November's consumer confidence report showed the largest gap between the confidence of consumers under 35 and those over 55 in the history of the Conference Board's report.
The state of play: Younger people have typically had higher confidence scores, but that has changed in recent years, the data show.
- The chart above shows the result of subtracting the monthly confidence score of respondents over 55 from those under 35.
What's happening: That's largely because older Americans have benefited much more from the current low interest-rate environment and gains from the stock market, Nela Richardson, investment strategist at Edward Jones, tells Axios.
- "People at different ages are experiencing the economy differently," she says.
- "If you’re under 35 you’re looking more likely at student loan debt and really high home prices, even if interest rates are low. If you’re older, you’re probably not as affected by student loan debt, and you’re probably not negatively affected by high home prices, though you might have a huge gain from home equity."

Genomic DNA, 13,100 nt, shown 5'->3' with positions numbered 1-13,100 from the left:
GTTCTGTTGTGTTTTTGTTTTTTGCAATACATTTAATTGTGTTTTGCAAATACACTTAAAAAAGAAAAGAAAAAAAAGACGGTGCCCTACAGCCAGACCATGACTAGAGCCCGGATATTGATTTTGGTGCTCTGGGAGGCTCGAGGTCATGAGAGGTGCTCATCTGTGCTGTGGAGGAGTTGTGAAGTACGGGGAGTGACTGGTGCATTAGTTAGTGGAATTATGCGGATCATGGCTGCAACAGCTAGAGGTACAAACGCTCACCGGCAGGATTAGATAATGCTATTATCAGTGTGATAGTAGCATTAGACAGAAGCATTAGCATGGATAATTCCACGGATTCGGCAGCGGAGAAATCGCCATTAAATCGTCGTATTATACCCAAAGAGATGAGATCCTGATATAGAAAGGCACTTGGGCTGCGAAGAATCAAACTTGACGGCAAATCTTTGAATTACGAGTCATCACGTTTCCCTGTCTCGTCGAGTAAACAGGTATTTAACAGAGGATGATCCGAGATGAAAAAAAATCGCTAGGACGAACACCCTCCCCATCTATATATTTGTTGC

The bottom line: Richardson also points out that younger people are less willing to take on risk assets like equities and have missed out on much of the bull market, in part because of their albatross of student debt.
- "Whereas every other form of debt — from credit cards to mortgages — actually have this wealth effect that makes you want to invest more and be part of the economy, student loan debt makes young people more risk averse, and it makes them more risk averse precisely at the time you should be taking on more risk assets."
Of note: December's consumer confidence report showed the gap between older and younger people shrinking and younger people growing more confident, but the difference remains below the historical average.